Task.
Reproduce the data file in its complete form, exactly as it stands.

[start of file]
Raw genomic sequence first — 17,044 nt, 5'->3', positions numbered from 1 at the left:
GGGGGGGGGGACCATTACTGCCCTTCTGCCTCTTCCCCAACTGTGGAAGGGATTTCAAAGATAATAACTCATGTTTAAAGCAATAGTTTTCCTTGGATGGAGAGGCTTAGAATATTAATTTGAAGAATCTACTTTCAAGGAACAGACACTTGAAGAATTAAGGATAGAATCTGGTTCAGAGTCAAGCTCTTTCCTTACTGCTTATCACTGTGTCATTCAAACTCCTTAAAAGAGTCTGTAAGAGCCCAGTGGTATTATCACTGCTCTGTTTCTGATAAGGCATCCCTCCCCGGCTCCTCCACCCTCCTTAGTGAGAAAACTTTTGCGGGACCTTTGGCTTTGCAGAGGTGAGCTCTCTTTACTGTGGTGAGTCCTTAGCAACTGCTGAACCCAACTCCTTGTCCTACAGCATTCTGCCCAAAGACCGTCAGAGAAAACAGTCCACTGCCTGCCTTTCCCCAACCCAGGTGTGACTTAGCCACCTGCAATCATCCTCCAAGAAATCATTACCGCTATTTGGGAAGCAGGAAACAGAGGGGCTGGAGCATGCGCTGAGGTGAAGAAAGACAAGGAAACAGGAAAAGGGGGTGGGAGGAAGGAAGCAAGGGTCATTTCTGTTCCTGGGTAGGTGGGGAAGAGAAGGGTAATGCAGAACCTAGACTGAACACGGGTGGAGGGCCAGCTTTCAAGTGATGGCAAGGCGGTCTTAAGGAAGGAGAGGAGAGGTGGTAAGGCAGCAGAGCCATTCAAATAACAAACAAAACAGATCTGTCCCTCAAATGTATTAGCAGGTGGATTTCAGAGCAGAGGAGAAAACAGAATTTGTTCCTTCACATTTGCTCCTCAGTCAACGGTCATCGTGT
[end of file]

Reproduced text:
Raw genomic sequence first — 17,044 nt, 5'->3', positions numbered from 1 at the left:
GGGGGGGGGGACCATTACTGCCCTTCTGCCTCTTCCCCAACTGTGGAAGGGATTTCAAAGATAATAACTCATGTTTAAAGCAATAGTTTTCCTTGGATGGAGAGGCTTAGAATATTAATTTGAAGAATCTACTTTCAAGGAACAGACACTTGAAGAATTAAGGATAGAATCTGGTTCAGAGTCAAGCTCTTTCCTTACTGCTTATCACTGTGTCATTCAAACTCCTTAAAAGAGTCTGTAAGAGCCCAGTGGTATTATCACTGCTCTGTTTCTGATAAGGCATCCCTCCCCGGCTCCTCCACCCTCCTTAGTGAGAAAACTTTTGCGGGACCTTTGGCTTTGCAGAGGTGAGCTCTCTTTACTGTGGTGAGTCCTTAGCAACTGCTGAACCCAACTCCTTGTCCTACAGCATTCTGCCCAAAGACCGTCAGAGAAAACAGTCCACTGCCTGCCTTTCCCCAACCCAGGTGTGACTTAGCCACCTGCAATCATCCTCCAAGAAATCATTACCGCTATTTGGGAAGCAGGAAACAGAGGGGCTGGAGCATGCGCTGAGGTGAAGAAAGACAAGGAAACAGGAAAAGGGGGTGGGAGGAAGGAAGCAAGGGTCATTTCTGTTCCTGGGTAGGTGGGGAAGAGAAGGGTAATGCAGAACCTAGACTGAACACGGGTGGAGGGCCAGCTTTCAAGTGATGGCAAGGCGGTCTTAAGGAAGGAGAGGAGAGGTGGTAAGGCAGCAGAGCCATTCAAATAACAAACAAAACAGATCTGTCCCTCAAATGTATTAGCAGGTGGATTTCAGAGCAGAGGAGAAAACAGAATTTGTTCCTTCACATTTGCTCCTCAGTCAACGGTCATCGTGT